The symposium was jointly sponsored by Chicago Sports Net and DePaul University, and gave attendees a first look at their upcoming six-part documentary, “Tomboy,” that takes a deeper look into the involvement of women in sports. The article cites the Tucker Center’s statistic that only four percent of all sports coverage includes women’s sports.

PAEL researchers will present next week at SHAPE America National Convention

Researchers from the Physical Activity Epidemiology Laboratory (PAEL) in the School of Kinesiology will give six presentations and be included as coauthors on two other presentations at the Society for Health and Physical Educators (SHAPE) America National Convention in Boston, MA, from March 14th to 18th. PAEL Director Zan Gao, Ph.D., and Ph.D. candidates June Lee and Zachary Pope, Ph.D. student Nan Zeng, and undergraduate student Kalli Fautsch will be presenting. Their presentations are listed below.

Gao, Z., Leininger, B., Schulz, C., Bronfort, G., Evans, R., Pope, Z., Zeng, N., & Haas, M. (2017, March). Relationships between physical activity and low back pain in adolescents
Fautsch, K., Pope, Z., Zeng, N., Zhang, Y., & Gao, Z. (2017, March). Exercise modalities on physical activity and behavior in ASD children.
Lee, J., Pope, Z., Zeng, N., Zhang, Y., & Gao, Z. (2017, March). Effect of home-based Exergaming on preschool children’s cognitive function and cardiorespiratory fitness.
Li, X., Peng, Q., Tan, J., Yang, H., He, W., Zeng, N., & Gao, Z. (2017, March). Relationships among Chinese college children’s motives and physical activity behavior.
Peng, Q., Li, X., Tan, J., Yang, H., He, W., Zeng, N., & Gao, Z. (2017, March). Associations among college students’ physical activity, sedentary time and health.
Pope, Z., & Gao, Z., (2017, March). Effectiveness of smartphone-based physical activity intervention on college student health: Randomized-controlled trial.
Pope, Z., Lee, J., Zeng, N., & Gao, Z. (2017, March). Validity of smartwatches in assessing energy expenditure and heart rate.
Zeng, N., Lee, J., Pope, Z., & Gao, Z. (2017, March). Comparison of physiological and psychological outcomes between normal weight and overweight/obese college students during exergaming.

Russell, White, and Wiese-Bjornstal publish study in Sage Publications

School of Kinesiology alumna Hayley Russell, Ph.D. (2014), is the lead author on an article just released by Sage Publications. Co-authors are Andrew White, Kinesiology Ph.D. student, and their adviser, Diane Wiese-Bjornstal, Ph.D., Kinesiology professor. Dr. Russell is currently a faculty member at Gustavus Adolphus College in St. Peter, MN.

The complete citation is: Russell, H. C., White, A. C., & Wiese-Bjornstal, D. M. (2017). Physical and psychological changes during marathon training and running injuries: An interdisciplinary, repeated-measures approach. SAGE research methods cases. London, UK: Sage Publications.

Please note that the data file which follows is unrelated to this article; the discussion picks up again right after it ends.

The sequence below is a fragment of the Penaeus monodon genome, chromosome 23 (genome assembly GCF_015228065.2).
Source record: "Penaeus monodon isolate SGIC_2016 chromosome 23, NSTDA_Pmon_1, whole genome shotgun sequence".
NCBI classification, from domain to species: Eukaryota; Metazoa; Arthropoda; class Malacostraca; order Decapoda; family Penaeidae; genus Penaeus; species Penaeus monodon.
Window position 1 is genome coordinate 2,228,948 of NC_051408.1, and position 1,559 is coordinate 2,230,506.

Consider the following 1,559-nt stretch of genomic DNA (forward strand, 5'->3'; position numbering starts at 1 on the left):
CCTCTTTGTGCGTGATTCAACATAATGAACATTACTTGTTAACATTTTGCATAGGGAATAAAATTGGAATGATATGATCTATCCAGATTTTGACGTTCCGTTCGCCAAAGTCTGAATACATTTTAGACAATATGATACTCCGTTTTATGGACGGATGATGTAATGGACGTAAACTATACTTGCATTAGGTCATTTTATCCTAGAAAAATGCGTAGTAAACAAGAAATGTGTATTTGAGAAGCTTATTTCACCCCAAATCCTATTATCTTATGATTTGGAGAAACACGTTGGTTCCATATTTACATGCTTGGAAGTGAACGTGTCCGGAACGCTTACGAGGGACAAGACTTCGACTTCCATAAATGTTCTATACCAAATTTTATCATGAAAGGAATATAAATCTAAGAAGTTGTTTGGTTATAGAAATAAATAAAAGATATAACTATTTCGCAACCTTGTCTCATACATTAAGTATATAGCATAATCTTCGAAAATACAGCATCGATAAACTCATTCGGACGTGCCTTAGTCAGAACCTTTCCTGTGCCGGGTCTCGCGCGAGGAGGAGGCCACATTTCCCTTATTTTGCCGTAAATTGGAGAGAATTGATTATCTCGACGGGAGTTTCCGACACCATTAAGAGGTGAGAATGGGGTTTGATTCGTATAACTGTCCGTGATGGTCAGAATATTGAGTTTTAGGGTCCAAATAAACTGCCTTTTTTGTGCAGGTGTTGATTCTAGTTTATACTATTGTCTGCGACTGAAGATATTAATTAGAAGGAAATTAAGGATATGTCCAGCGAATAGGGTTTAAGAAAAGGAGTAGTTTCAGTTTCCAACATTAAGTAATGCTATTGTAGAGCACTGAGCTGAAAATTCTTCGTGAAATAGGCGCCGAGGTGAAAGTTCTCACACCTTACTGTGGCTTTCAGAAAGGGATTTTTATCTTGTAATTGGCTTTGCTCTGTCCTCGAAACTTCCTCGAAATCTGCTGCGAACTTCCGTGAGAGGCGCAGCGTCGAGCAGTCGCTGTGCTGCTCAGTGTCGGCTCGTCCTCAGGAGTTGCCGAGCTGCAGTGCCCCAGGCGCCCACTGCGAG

Kinesiology Student Council awarded grant monies to host Kinesiology Research Day

The Kinesiology Student Council has been awarded over $900 combined in grant monies to host the 2nd Annual Kinesiology Research Day on April 21, 2017, in 400 Suite Walter Library. These monies came from two sources: A Minnesota Student Association’s Event Grant and a CEHD GradSEHD Cohort Development Grant.
Kinesiology Research Day promises to be an opportunity for faculty members, staff, graduate students and undergraduate students from the School of Kinesiology and relevant departments to interact in an interdisciplinary forum, exchange ideas and present their achievements. Notably, this is the second consecutive year the Council has acquired funding for this annual event, with the Council intending to once again make Kinesiology Research Day a first-class affair.

Wade to give talk at University of Georgia

On February 17, 2017, Michael G. Wade, Ph.D., professor in the School of Kinesiology, will speak at the College of Education, University of Georgia, as part of their Research Colloquium Series.

In his talk, “Does theorizing about Developmental Coordination Disorder inform diagnosis and intervention?”, Dr. Wade will comment on the empirical data and conclusions as to the possible cause of developmental coordination disorder. He argues that the data for an information theory explanation is not compelling, and a reconsideration of developmental coordination disorder from a dynamical systems perspective is perhaps more promising.

Stoffregen appointed to Gait & Posture board

StoffregenT_2015Thomas Stoffregen, Ph.D., professor in the School of Kinesiology and director of the Affordance Perception-Action Laboratory (APAL), has accepted an appointment to the editorial board for Gait & Posture, one of the pre-eminent journals in the field of Movement Science. The journal is a vehicle for the publication of up-to-date basic and clinical research on all aspects of locomotion and balance.

Gait & Posture has a 1-year Impact Factor of 2.286, and a 5-Year Impact Factor of 2.864.